Asbestos Clean-Up at Old Beech Nut

Asbestos Clean-Up at Old Beech Nut Plant

Authorities report that the outdoor piles of asbestos-containing debris at the old Beech Nut baby food plant near Albany are now gone, offering locals some relief from the eyesore that has so long been a part of their neighborhood and providing them with the knowledge that asbestos dust will no longer be an issue in their community.

However, the demolition of the remainder of the plant remains stalled, reports a story in the Albany Times Union. Hopes are that the tear down will be completed at the end of this year, at the latest.

The plant has been closed for more than a decade but was purchased by developer Todd Clifford several years later after Beech Nut relocated the factory.

The small village of Canojaharie, where the 100-year-old plant is located, shut down the developer more than 4 years ago for violations during unauthorized demolition, and the complex has been a menace to locals ever since. The county foreclosed on it a few months ago.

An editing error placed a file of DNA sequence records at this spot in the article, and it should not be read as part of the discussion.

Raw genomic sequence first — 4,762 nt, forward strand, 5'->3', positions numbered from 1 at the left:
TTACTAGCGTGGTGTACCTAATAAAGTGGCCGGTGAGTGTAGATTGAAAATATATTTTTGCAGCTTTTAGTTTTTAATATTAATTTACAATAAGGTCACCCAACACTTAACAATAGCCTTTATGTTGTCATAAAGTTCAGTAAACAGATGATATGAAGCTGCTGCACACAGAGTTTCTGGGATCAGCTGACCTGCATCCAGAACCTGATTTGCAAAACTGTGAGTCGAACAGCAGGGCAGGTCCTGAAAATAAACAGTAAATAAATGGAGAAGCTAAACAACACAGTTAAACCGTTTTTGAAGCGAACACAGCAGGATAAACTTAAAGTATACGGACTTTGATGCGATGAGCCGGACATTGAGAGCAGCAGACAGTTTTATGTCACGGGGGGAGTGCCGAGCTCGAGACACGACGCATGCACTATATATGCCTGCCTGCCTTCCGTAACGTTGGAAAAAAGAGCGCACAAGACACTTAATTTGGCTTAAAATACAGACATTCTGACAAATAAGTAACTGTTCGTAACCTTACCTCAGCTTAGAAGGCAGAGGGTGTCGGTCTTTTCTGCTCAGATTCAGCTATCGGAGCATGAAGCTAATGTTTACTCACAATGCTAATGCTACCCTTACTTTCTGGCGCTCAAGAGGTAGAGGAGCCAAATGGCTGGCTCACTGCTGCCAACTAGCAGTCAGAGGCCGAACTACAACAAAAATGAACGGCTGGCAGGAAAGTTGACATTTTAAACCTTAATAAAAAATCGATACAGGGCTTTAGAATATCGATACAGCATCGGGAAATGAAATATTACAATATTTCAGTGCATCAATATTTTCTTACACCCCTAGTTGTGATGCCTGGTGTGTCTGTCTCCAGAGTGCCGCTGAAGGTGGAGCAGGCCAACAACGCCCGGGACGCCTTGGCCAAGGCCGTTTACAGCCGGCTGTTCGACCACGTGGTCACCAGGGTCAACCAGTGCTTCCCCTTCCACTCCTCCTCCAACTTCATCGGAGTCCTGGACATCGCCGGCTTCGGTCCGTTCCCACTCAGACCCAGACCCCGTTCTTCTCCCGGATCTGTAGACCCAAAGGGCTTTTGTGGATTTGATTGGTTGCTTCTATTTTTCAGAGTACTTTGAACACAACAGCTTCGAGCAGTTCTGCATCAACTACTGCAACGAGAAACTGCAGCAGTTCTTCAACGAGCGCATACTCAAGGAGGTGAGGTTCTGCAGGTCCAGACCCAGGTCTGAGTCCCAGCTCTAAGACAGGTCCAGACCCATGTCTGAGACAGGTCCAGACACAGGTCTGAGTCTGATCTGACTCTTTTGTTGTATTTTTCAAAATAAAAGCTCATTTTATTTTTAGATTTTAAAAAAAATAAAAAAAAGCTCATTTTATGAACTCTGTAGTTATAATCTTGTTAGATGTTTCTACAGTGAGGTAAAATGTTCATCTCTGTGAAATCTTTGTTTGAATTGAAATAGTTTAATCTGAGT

“We are beginning to see some light at the end of the tunnel,” said Montgomery County Executive Matt Ossenfort, agreeing that the sprawling 27-acre facility has become a decaying eyesore in the downtown section of the otherwise pristine village in Upstate New York.

EPA Force Asbestos Clean-Up at Old Beech Nut PlantHe’s happy to see the EPA involved in the demolition process.

The EPA first arrived at the site to investigate the improper handling of asbestos after Clifford’s actions were reported to the agency’s local office.

They verified the fact that violations were in process though they’ve now assured the village that they would not hold it liable for the $4 million in environmental liens the agency has placed against the property.

In the meantime, locals are relieved that the piles of debris are gone and look forward to the day that the complex is demolished to make way for something more pleasing to the eye and more advantageous for the village.

Ossenfort said the county is now seeking qualified demolition companies to present plans on how to best demolish the eastern portions of the facility, which contains relatively modern warehousing.